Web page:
Los Angeles County To Receive $150 Million in Additional Federal Funds To Address Health Department Deficit
The Los Angeles County Department of Health Services will receive an additional $150 million in federal funds over the next two years under an agreement reached yesterday, "effectively ending the health department's immediate funding crisis," the Los Angeles Times reports (Ornstein, Los Angeles Times, 2/5). The county health system faces an estimated $750 million budget deficit by 2005. The county received a $1.2 billion federal bailout in 1995 and an extension of the funds in 2000, but the bailout funds expire in 2005 (California Healthline, 10/24/02). According to Dr. Thomas Garthwaite, director of the health department, the new federal funds -- combined with the approval of a ballot measure last November that will raise property taxes to fund the county's trauma care centers and emergency rooms, the decision last year to close of 16 health centers and the planned closure of two public hospitals -- will allow the health department to avoid additional reductions for at least two years. The new federal funds will allow Olive View-UCLA Medical Center, Harbor-UCLA Medical Center, the county's network of private health clinics that treat uninsured patients and the Edward R. Roybal Comprehensive Health Center to remain open. However, the planned closure of High Desert Hospital and Rancho Los Amigos National Rehabilitation Center will proceed, the Times reports. A legal settlement over reimbursement rates for outpatient care at public hospitals will account for one-third of the new federal funds; the renewal of Medi-Cal waiver that provides additional funds to state hospitals that care for a large percentage of low-income patients, will account for two-thirds of the funds, the Times reports.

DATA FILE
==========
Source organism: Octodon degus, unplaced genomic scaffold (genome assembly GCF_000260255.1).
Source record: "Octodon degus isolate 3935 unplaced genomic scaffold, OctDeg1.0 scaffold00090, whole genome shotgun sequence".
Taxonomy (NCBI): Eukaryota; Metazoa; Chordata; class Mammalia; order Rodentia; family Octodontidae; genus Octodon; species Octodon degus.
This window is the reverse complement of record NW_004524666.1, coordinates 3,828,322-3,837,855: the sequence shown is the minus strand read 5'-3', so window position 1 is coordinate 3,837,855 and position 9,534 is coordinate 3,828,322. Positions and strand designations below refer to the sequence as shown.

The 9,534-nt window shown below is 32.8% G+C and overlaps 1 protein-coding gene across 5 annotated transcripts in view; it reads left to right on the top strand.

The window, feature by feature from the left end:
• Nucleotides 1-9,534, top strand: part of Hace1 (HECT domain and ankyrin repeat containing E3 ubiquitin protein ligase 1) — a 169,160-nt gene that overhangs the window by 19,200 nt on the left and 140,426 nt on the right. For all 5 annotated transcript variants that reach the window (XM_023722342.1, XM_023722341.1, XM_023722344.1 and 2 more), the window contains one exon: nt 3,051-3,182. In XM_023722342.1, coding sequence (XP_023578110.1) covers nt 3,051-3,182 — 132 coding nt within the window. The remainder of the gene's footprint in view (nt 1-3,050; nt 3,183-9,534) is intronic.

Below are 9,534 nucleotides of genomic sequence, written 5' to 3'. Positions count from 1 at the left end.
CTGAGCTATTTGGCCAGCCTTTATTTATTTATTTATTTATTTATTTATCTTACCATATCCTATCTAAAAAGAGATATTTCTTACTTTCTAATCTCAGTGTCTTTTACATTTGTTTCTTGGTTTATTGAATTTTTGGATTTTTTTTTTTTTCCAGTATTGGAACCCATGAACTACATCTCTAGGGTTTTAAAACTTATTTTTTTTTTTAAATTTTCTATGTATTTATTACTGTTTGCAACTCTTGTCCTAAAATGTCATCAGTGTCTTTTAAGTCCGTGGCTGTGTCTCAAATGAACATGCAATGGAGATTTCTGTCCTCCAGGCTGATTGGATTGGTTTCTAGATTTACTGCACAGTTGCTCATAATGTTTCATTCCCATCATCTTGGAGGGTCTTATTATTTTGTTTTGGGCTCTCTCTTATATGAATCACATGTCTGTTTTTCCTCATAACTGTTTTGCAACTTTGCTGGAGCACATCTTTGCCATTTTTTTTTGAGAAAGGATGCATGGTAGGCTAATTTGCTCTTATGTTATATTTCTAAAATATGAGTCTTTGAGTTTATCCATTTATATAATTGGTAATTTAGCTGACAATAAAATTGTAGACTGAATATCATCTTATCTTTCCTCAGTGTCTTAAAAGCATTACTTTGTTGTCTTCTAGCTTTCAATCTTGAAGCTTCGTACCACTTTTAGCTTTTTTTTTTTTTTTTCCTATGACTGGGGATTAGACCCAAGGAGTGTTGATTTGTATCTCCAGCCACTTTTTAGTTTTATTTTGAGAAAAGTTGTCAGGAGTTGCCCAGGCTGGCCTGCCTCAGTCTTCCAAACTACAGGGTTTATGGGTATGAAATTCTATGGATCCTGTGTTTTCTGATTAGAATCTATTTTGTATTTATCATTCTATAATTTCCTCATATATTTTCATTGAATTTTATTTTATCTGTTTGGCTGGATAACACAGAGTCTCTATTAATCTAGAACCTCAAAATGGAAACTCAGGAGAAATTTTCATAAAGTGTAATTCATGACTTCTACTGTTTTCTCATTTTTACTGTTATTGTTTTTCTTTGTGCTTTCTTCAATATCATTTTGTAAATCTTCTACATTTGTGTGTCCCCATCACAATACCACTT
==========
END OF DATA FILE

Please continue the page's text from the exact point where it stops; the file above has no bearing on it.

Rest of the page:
The $150 million agreement "falls far short" of the $1.4 billion that the county requested from the federal government last year, but Bush administration officials said a third large bailout "was too much to ask," the Times reports. Garthwaite said, "In and of itself, this doesn't get us completely fixed. It doesn't make us stable, but it significantly helps." A CMS spokesperson said that the agency will announce details of the agreement as early as later this week, when HHS Secretary Tommy Thompson plans to visit Los Angeles (Los Angeles Times, 2/5).This is part of the California Healthline Daily Edition, a summary of health policy coverage from major news organizations. Sign up for an email subscription.